Media coverage of The New York Times’ report detailing allegations of misogyny and sexual harassment on the part of presumptive Republican presidential nominee Donald Trump virtually ignored allegations of possible illegal behavior and focused instead on one of the women in the report who claimed the Times “spun” her words.
On May 14, The New York Times published a front-page story titled “Crossing the Line: How Donald Trump Behaved With Women in Private.” The article, based on over 50 interviews, “reveal[ed] unwelcome romantic advances, unending commentary on the female form, a shrewd reliance on ambitious women, and unsettling workplace conduct” by Trump, according to the Times.
Two of the people the Times referenced in the report were Jill Harth and her former boyfriend George Houraney, who had both “worked with Mr. Trump on a beauty pageant in Atlantic City and later accused Mr. Trump of inappropriate behavior toward Ms. Harth during their business dealings.” The Boston Globe detailed Harth and Houraney's accounts extensively in April, which included accusations of sexual harassment by the candidate against his reported business partner in the pageant, Ms. Harth:
After a few weeks of negotiating, they came to terms on many aspects of a deal. It was time to celebrate. Trump invited the American Dream executive team, along with at least nine past and present calendar models, to a party at his Mar-a-Lago estate in Palm Beach in January 1993.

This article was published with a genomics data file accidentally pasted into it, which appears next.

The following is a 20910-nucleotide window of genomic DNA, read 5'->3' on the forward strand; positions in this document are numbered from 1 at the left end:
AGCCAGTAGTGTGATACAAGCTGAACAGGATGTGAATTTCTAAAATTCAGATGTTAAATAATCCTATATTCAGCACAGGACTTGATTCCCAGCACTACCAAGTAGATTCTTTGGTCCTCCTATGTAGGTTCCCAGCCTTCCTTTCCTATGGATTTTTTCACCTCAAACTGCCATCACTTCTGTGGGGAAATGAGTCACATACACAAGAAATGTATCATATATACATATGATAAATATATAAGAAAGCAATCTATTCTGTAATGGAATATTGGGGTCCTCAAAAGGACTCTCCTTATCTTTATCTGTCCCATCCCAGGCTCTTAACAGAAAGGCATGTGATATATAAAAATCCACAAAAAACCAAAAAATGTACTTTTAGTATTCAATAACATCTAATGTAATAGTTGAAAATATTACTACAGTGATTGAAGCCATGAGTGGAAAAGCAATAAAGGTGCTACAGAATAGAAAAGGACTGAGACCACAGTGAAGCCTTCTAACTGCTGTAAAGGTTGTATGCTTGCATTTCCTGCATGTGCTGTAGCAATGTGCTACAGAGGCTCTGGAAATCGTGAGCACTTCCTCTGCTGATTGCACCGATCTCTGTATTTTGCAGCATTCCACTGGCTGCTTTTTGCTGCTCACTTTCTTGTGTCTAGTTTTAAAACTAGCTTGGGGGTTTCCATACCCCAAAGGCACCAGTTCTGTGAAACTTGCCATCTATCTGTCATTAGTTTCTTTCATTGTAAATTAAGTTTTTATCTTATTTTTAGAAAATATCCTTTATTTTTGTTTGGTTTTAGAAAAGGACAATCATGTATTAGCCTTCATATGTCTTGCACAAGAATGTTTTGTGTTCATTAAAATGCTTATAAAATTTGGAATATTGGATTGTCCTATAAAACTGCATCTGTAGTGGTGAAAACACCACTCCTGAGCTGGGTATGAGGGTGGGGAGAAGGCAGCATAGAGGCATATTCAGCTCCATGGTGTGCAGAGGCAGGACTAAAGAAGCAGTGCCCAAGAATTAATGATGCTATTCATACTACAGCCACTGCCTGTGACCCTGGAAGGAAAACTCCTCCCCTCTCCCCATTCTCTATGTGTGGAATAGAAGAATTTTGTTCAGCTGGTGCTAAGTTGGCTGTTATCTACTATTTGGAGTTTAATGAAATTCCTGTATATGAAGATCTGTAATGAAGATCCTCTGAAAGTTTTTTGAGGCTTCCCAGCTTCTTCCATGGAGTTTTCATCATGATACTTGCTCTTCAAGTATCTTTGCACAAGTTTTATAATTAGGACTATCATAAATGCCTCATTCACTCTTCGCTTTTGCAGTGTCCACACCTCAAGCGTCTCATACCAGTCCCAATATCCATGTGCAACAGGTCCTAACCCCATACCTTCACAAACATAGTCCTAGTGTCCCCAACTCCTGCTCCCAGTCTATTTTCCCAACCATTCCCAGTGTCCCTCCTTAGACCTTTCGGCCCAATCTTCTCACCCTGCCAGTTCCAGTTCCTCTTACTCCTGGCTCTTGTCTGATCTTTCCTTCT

During dinner, Harth alleged, Trump demanded that she sit next to him.
“When we got to the dinner table, Donald started right in on the groping under the table, to tell you the truth,” Harth said in her deposition.
Some of the salacious charges about what happened later that night, based on Harth’s assertions, were reported in 1997 in New York tabloids and the National Enquirer. Trump took her into an empty bedroom — the one normally used by daughter Ivanka, who at the time was 11. Trump forcibly “kissed, fondled, and restrained” her from leaving, according to Harth’s suit.
Several weeks later, Harth again went to Mar-a-Lago for a meeting to discuss the competition. After some of Trump’s business associates left, Harth alleges that Trump forced her into a bedroom, made “unwanted sexual advances,” and began touching her “private parts” and “uttering Svengali-type proclamations of love.”
Harth said in the lawsuit that she immediately “became nauseated and vomited profusely.”
A Media Matters analysis found that Harth’s account of sexual harassment was not examined by media on morning, daytime, or evening news programs on CNN, Fox News, ABC, NBC, or CBS, and was mentioned only once on MSNBC in a report on All in with Chris Hayes. But the Times report suggests that Harth’s story is part of a pattern of “unsettling workplace conduct,” which could constitute allegations of what is legally known as the creation of hostile work environments through unlawful sexual harassment.
Only one show made this connection about the gravity of the allegations -- ABC’s The View on May 16 -- but co-host Joy Behar didn’t go into more detail beyond saying, “That is called sexual harassment.”
By contrast, media outlets mentioned Rowanne Brewer Lane’s allegations that the Times “spun” her words at least 40 times. According to the Times, Brewer Lane alleged that Trump had “asked her to change out of her clothes” and “to put on a swimsuit.” Since the publication of the report, Brewer Lane has labeled the account “a hit piece.”
Methodology: Media Matters searched Nexis and Snapstream transcripts for coverage between May 14 and May 22 on MSNBC, Fox News, CNN, ABC, CBS, and NBC using the terms “Jill Harth,” “Harth,” “Sexual harassment AND Trump,” “Trump AND Harth,” “Sexual assault AND Trump,'” and “Brewer Lane.” A supplemental search was conducted using alternate spellings including the terms: “Trump and har” “Trump and herth,” “herth,” “harf,” and “Trump and harf.”